I got on the Internet one day to see if I could figure out what breed he might be and found a dog that looked nearly identical; it was a Petit Basset Griffon Vendeen. Although the PBGV does not have front legs that point two different directions, there may have been a bit of basset hound in him and he did bay, but he definitely had the attitude of a PBGV: stubborn, independent and a sharp sense of smell.

In 2008, Ralph developed ulcers in his eyes and we visited an opthalmic specialist who was able to age him by looking at the back of his eyes with a scope. He said Ralph was 14 years old, so the vet had been close. By 2009, Ralph began developing calcium overgrowths in his scapular area (the top part of his front legs) and huge knots started developing, first on his right leg, then his left; he began to limp and was in some pain. He went on a regimen of pain pills and Glycoflex, but continued to putter right along.

Soon, he started losing his sight, then his hearing. In December, 2009, Ralph quit eating, which was not at all normal. On January 4, 2010, I had to put my good friend to rest; a necropsy revealed liver cancer, which had not shown up in previous blood work. It just came on within a couple of months and within a couple of weeks, he was gone.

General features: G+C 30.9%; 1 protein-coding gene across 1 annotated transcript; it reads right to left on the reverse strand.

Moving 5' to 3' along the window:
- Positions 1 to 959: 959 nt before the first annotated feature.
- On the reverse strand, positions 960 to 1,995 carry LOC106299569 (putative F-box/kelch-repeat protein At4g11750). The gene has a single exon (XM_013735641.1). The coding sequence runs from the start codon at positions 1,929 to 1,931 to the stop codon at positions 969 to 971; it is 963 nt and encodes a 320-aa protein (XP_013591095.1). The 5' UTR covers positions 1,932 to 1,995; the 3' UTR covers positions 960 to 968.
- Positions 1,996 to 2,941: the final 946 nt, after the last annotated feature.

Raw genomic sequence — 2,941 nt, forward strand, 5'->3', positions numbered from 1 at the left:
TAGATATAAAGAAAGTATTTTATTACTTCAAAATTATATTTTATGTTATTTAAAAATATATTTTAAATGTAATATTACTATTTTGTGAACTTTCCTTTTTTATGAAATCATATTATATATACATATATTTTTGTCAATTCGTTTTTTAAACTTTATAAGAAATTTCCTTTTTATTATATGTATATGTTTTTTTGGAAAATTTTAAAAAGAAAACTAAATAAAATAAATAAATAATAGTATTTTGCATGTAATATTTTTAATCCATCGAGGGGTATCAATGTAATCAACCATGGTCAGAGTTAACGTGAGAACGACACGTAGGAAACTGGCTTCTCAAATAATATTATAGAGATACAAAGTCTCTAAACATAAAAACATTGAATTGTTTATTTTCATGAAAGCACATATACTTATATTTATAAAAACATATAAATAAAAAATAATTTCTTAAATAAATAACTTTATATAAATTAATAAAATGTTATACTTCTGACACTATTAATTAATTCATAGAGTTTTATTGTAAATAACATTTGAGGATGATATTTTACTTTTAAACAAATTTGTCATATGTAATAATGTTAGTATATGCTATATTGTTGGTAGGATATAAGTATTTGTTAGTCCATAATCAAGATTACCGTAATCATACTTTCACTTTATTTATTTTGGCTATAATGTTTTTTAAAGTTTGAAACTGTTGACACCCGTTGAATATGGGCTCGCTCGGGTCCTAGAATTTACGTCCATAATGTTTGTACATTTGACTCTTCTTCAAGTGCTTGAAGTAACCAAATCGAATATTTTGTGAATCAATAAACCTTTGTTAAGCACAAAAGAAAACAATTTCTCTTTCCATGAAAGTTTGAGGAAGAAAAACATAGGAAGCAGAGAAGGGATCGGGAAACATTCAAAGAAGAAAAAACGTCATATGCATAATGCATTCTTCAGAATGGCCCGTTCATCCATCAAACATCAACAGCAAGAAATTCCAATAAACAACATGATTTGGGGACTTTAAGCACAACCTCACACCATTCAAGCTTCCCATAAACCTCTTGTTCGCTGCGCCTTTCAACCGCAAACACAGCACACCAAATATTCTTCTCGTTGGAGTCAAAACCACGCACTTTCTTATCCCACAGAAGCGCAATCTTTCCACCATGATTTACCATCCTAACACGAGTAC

Ralph was to have been an adoptable dog and many people were interested in him, but I discovered early on that he did not play well with others; he liked to chase balls, but wouldn't give them back and would try to bite you if you tried to take it. I was never able to work that out of him, so he stayed with me. An amusing note: It did not dawn on me that my neighbor's name was Ralph and now I had a dog named Ralph! I went out into the backyard one day and called for Ralph. Out of nowhere came a response – my neighbor was outside next door and thought I had called him!

Ralph also had a fetish for car interiors. I was bringing him back from the vet one afternoon when I stopped by my doctor's office. The secretary had heard Ralph's story and was delighted he was with me and went outside to see him. She came back in laughing, telling me he was so cute, especially the way he was gnawing on my door panel just like "he was eating an ear of corn". I didn't think it was real funny when I saw what he had done to the car door panel. Ralph definitely was a character and there will never be another like him.